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The return of the native grasses
Nathan Anderson stood at the top of a pasture steep enough to be a ski slope.
“Two years ago this was bluegrass and dandelions,” he said, as a group visitors looked over green bunches of big and little bluestem, Indiangrass and sideoats gramma. “I didn’t do anything other than take the cattle off for two years and burn it this spring.”
It was one of the last stops on a tour of Anderson’s field day last Saturday on improving pasture with rotational grazing, one of several sponsored this summer by Practical Farmers of Iowa. In many ways the Cherokee, Iowa farm that the 2010 Iowa State University grad is working into is a typical corn, soybean and wheat farm. Anderson farms with his father, Randy, uncle, grandfather and fiancé, Sarah.
But this string of 2- and 3- acre pastures along a creek are where the younger Anderson is making his mark. He currently has eight cows and calves that he moves about once a week, and more often during the tall-grass days of early summer. He tries to rest each paddock about 40 days. With more productive pastures, he hopes eventually to rebuild the family’s cattle enterprise to about 30-cow-calf pairs. Altogether, the paddocks t comprise more than 35 acres.
Anderson has been farming since 2005 but this is just the second year of improving the pastures.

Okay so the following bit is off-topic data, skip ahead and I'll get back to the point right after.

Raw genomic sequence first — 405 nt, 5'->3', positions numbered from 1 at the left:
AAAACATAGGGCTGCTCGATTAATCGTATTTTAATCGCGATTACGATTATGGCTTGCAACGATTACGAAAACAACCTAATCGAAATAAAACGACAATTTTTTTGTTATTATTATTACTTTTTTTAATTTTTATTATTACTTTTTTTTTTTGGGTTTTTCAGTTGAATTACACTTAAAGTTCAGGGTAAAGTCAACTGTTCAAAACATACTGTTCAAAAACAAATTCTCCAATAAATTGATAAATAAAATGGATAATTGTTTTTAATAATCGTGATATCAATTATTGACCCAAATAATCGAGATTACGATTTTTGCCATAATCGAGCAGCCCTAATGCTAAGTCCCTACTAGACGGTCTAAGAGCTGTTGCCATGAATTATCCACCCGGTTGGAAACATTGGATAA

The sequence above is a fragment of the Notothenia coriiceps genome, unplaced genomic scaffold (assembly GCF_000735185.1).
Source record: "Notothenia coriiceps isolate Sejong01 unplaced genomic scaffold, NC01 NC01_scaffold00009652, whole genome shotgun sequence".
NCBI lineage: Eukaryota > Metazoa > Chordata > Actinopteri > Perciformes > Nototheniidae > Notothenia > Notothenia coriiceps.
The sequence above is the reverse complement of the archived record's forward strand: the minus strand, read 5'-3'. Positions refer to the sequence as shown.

Steve Reinart, a veteran central Iowa grazer who was among the visitors, was impressed with Anderson’s early results.
“It’s amazing how resilient the environment is and what Nathan has accomplished with proper land management,” Reinart said after seeing the flourishing native grasses.
Cattle and controlled burning aren’t doing all of the work. Anderson and his father pushed lawn spreaders full of red clover seed over one paddock. They’re clearing large, mature cedars from about 12 acres of pasture with three years of cost sharing from EQIP, the Environmental Quality Incentives Program.
With the help of PFI Grazing Specialist Kevin Dietzel, Anderson laid out 100-foot transect lines in three of his paddocks early Saturday. It’s a way of checking on diversity of plants in the same area as a year ago.
“Things look a lot different in just one year,” Anderson said. “It’s amazing how things have changed.”
Dietzel told Agriculture.com that the PFI work wouldn ‘t be considered scientific research because the farm isn’t leaving any of the pasture unchanged as a control field to compare it to. Nevertheless, the PFI work is giving Anderson lots of useful information as he starts his full-time farming career.
As a cooperator with PFI Anderson is doing a lot more than checking forage diversity. He also monitors forage consumption by livestock and the amount of hay that’s baled from some of the paddocks. He’s analyzing soil fertility. He’s recording calf rate of gain while on pasture and monitoring the cows’ body condition scores. He’s recording birds and other wildlife. And he’s tacking financial and labor inputs and income earned to determine profitability.
Here are some of his observations:
- labor required to move cattle is an increase of about an hour a day.
- cattle are easier to handle
- resting paddocks can allow for new plant species to get started
- rotational grazing allows paddocks to rest, which makes it easier for birds to increase or move in. Anderson has seen an explosion of meadowlarks as well as Bobolink, Indigo Bunting and Loggerhead Shrike.
- rotational grazing has increased cow-calf performance. The calves are gaining weight faster.
For more information about this and upcoming PFI field days, visit www.practicalfarmers.org.